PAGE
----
Applications for hard-turning steel and alloy steel, and machining powder metal (PM) parts, cast iron for cylinder blocks, crankcases, and crankshafts harder than RC 40–45, for example, are well-suited to CBN inserts. Case-hardened workpieces or parts with welds are efficiently machined by ceramic tools.

Technology trends in today's machine tools and cutting tools are paving the way for greater acceptance of the materials.

  • Modern machine tools, CNC lathes and machining centers offer both the rigidity, horsepower muscle, and speed required to machine hard metals, difficult-to-machine materials such as composites and nonferrous metals, and exotic alloys such as Inconel, Monel, and Stellite.
  • A variety of new coatings, especially titanium nitrides, expands the application range of CBN cutting tools for reliable and consistent performance in machining steels hardened to RC 45 or harder, with longer tool life.
  • Wiper geometries and multiplecorner ceramic and CBN inserts can generate excellent results in a variety of applications.

Ceramic, CBN, and PCD cutting- tool materials each have special capabilities based on their physical composition that lend themselves to certain applications:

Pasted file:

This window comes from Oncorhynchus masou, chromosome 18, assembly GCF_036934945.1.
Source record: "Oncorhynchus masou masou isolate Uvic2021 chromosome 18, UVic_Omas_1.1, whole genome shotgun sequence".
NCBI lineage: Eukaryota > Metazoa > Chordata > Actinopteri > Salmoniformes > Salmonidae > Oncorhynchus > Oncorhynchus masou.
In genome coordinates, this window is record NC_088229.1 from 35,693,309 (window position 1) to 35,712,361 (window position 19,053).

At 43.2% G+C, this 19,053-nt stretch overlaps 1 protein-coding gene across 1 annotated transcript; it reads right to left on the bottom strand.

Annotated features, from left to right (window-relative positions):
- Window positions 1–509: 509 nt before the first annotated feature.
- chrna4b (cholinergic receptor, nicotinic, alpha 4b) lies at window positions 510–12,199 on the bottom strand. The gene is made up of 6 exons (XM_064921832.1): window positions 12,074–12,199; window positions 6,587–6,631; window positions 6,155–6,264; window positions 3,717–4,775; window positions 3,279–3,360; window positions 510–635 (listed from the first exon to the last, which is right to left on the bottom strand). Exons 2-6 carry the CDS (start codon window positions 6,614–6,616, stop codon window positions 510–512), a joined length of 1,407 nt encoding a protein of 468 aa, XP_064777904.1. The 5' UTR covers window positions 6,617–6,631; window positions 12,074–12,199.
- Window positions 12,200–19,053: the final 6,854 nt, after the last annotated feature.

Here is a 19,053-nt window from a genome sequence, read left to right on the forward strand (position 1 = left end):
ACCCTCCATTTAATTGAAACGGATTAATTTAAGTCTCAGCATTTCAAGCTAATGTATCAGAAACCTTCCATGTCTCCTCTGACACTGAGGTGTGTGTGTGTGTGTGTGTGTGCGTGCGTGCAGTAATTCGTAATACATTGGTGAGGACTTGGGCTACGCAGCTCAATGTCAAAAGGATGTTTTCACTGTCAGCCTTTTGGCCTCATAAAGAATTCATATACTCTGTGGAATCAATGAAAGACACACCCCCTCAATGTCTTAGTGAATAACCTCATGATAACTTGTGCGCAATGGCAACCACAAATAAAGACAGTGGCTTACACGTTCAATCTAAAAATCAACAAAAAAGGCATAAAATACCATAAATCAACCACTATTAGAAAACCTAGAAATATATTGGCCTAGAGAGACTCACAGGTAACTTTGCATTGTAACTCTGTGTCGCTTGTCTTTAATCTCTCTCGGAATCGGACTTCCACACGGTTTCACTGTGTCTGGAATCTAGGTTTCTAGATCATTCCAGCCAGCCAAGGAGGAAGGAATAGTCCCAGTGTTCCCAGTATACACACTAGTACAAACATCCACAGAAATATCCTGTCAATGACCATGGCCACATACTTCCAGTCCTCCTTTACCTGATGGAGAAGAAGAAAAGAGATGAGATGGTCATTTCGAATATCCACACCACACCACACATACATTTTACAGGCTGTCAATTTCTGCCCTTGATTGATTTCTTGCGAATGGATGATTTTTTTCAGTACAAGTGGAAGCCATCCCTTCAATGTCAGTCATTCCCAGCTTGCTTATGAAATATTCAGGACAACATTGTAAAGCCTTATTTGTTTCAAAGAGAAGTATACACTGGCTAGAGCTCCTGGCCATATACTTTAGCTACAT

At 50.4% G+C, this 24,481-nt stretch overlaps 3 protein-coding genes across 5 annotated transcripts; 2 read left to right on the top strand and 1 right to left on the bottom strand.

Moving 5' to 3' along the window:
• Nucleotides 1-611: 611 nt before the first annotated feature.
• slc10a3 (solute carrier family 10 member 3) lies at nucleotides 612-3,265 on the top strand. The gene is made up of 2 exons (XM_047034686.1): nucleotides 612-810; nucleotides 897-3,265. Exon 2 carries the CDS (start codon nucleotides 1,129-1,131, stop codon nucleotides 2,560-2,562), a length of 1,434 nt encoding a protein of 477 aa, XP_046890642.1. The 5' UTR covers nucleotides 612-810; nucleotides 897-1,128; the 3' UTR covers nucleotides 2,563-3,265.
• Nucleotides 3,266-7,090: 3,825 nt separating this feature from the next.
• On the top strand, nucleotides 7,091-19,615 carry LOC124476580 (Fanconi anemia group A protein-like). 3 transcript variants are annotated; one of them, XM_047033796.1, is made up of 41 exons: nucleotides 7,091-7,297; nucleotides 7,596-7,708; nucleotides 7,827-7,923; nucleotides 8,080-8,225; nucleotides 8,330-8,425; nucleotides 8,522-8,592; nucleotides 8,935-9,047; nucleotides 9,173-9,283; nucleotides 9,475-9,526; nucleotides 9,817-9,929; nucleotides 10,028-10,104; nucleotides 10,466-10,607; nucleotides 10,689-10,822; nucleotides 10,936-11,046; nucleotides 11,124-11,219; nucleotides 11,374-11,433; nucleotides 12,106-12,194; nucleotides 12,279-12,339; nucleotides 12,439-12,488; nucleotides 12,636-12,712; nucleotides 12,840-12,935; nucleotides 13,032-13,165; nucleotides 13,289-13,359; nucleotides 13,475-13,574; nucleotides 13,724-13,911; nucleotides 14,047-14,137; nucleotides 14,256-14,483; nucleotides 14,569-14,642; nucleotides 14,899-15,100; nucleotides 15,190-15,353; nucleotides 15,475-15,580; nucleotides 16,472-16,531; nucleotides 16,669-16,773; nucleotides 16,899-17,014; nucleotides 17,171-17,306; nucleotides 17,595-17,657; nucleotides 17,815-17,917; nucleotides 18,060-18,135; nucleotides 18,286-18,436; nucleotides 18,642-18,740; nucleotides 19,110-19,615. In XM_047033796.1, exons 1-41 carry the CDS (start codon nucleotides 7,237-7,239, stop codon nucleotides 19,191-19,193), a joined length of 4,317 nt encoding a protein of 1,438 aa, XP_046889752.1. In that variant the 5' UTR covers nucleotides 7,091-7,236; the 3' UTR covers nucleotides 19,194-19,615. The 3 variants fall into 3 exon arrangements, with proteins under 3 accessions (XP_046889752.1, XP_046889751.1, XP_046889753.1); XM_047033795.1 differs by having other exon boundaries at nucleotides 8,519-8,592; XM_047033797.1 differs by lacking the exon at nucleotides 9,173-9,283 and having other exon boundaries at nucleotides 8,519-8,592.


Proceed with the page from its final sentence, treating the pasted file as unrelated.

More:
• Cubic boron nitride (CBN) is a manmade material that is second only to diamond in hardness. CBN is stable under high temperatures to 1000° C that are encountered when machining hardened ferrous and alloy steel materials.
  • Polycrystalline diamond (PCD), made by sintering diamond particles with a metal matrix under high temperatures and pressures, can be tipped onto carbide substrates and/or in some cases EDM'ed to create cutting tools for machining nonferrous metals, as well as plastics, composites, and other highly abrasive materials.
  • Ceramics include various materials formed at high temperature from silicon, alumina, and zironia that— due to hardness, thermal stability, and resistance to wear—make excellent cutting tools. Silicon nitride, for example is used in high-speed machining of cast iron; and when coated with titanium nitride can also be a good choice for machining hardened steel.